In the Western Glaciated Allegheny Plateau ecoregion located in northeastern and central Ohio (Figure 2), data are available from four different sources, two of which examine the vegetation-environment relationships of riparian forests that were conducted at the same location (Graeber Woods or Johnson Woods, Figure 3). Braun (1950) documented that along an intermittent stream in this gently dissected morainal system classified by Gordon (1969) as an elm-ash swamp forest type, the lower, poorly drained flats were dominated by red maple (Acer rubrum), American elm (Ulmus americana), and swamp white oak (Quercus bicolor), while on the drier swells or morainal ridges, white oak (Quercus alba), American beech (Fagus grandifolia Ehrh.), and sugar maple (Acer saccharum Marsh.) dominated the overstory.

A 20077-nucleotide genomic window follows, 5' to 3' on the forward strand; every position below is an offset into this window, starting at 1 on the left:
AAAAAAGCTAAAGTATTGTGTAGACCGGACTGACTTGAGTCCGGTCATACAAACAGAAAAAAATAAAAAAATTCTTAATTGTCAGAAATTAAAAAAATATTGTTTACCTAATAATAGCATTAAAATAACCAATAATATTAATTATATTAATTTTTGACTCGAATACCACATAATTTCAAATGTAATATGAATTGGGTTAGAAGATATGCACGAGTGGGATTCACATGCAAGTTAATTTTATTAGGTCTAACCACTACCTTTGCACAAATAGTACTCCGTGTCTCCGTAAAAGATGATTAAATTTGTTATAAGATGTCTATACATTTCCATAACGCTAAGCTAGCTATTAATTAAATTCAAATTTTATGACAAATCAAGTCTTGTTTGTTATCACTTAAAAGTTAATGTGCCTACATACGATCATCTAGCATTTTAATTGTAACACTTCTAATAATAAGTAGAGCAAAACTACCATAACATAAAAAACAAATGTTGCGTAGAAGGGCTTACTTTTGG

Although Braun (1950) makes no mention of the herbaceous understory, Goebel et al. (2003) found that specific ground-flora species were associated with the floodplains located along this intermittent channel, and these were related strongly to landform and soil characteristics. For example, jewelweed (Impatiens capensis Meerb.), Canadian woodnettle (Laportea canadensis), whitegrass (Leersia virginica), and stinging nettle (Urtica dioica L.) were all associated with floodplain soils that have finer textures, higher organic matter content, and higher concentrations of total N, nitrate-N, phosphorus, potassium, calcium, and magnesium than adjacent upland communities (P. C. Goebel, unpublished data).